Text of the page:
On The Path to Complete, Green and Healthy Streets in Cleveland

In 2016, Cleveland is celebrating the Year of Sustainable Transportation by supporting healthier forms of moving around the city and region. Celebration Years are a key element of the Sustainable Cleveland 2019 initiative, where every year leading up to 2019, Cleveland focuses on one of the key areas fundamental to a sustainable city. And nothing is more fundamental than creating livable cities through sustainable transportation. The Sustainable Cleveland Celebration Years are designed to help all members of the community take action — households, neighborhoods, businesses, and institutions can all participate, either in collaboration or independently. So the timing is perfect for Janette Sadik-Khan to be come to Cleveland. She’s not just a visionary, but an action-oriented visionary.


There are many actions Clevelanders can take, including biking, walking, taking transit, carpooling, car sharing and much more. Not only do these actions reduce roadway congestion and carbon pollution (the transportation sector is now the largest source of carbon pollution in the U.S.), they also provide health benefits and improved air quality. In Northeast Ohio, we have many more of these benefits to reap -- about 70% of commuters in Northeast still drive alone to work. Janette’s talk will add more tools to our sustainable transportation toolbox as we look to continue progress in Cleveland and Northeast Ohio.




Janette will be coming to a city that has been working hard to build a more sustainable and healthy transportation system. This year we’ve launched a bike share system, UHBikes, that will soon expand to 250 bikes across 29 stations. With the Bikeway Implementation Plan, we are on pace to add 70 miles of bike infrastructure in four years (2014-2017). Safe Routes to School has conducted walk audits at 69 K-8 school buildings to improve walking and biking conditions. With the #igoRTA campaign, more than 20 organizations across the city now give discounts to people who show their RTA ticket or pass. Planning has also begun for Midway Cycle Tracks, which would function like the HealthLine on Euclid Avenue, but for bikes instead of buses. This is just the tip of the iceberg.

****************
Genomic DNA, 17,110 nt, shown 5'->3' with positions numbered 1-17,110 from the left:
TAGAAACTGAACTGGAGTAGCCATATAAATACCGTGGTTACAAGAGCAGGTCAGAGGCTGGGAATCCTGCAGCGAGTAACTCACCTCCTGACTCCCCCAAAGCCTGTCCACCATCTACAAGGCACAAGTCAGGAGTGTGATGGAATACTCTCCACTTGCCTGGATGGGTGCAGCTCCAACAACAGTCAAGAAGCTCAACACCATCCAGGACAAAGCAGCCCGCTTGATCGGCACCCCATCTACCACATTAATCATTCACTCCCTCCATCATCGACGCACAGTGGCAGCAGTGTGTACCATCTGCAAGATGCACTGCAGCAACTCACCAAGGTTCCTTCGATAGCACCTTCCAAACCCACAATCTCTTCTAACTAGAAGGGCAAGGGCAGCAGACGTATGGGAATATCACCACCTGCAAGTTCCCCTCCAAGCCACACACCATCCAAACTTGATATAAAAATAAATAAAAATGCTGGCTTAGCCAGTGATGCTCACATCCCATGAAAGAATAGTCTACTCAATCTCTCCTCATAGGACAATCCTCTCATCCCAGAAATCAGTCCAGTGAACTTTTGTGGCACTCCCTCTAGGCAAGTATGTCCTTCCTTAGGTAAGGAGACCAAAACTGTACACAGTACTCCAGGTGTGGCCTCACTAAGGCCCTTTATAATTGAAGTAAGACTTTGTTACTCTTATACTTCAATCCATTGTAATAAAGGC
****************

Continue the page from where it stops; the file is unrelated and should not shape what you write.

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While progress is clearly being made in many areas, much work remains, and now is the time to take that work to the next level. With public input, the Northeast Ohio Areawide Coordinating Agency (NOACA) is developing a Long-Range Transportation Plan to help determine how to spend $13 billion transportation dollars by 2040. The City of Cleveland and its partners continue to explore approaches to implementing the Complete and Green Streets ordinance, including the next Bikeway Implementation Plan. And more investment is needed to meet current and unmet demand for public transit. Transit funding from Ohio’s General Revenue Fund has steadily decreased over the last 15 years. While Federal Highway money has made up some of the gap, much more is needed to ensure all Clevelanders can easily and affordably move around the city and get to jobs.


By working collaboratively, asking the right questions, and promoting innovative solutions, Janette Sadik-Khan was able to accomplish transformative action in New York City. This is the type of approach we need in Cleveland and Northeast Ohio to build off our momentum and scale up progress.


p.s. Looking to get a taste of healthy and sustainable mobility before the talk? Check out ciCLEvia, an open streets initiative launched in 2016, whereby streets are closed to cars and open to people-powered movement -- running, biking, yoga, hopscotch, and much more. The last ciCLEvia of the year was held the second Saturday in October on West 25th St, between Clark Ave. and MetroHealth.




 This blog was originally published on the City Club of Cleveland blog

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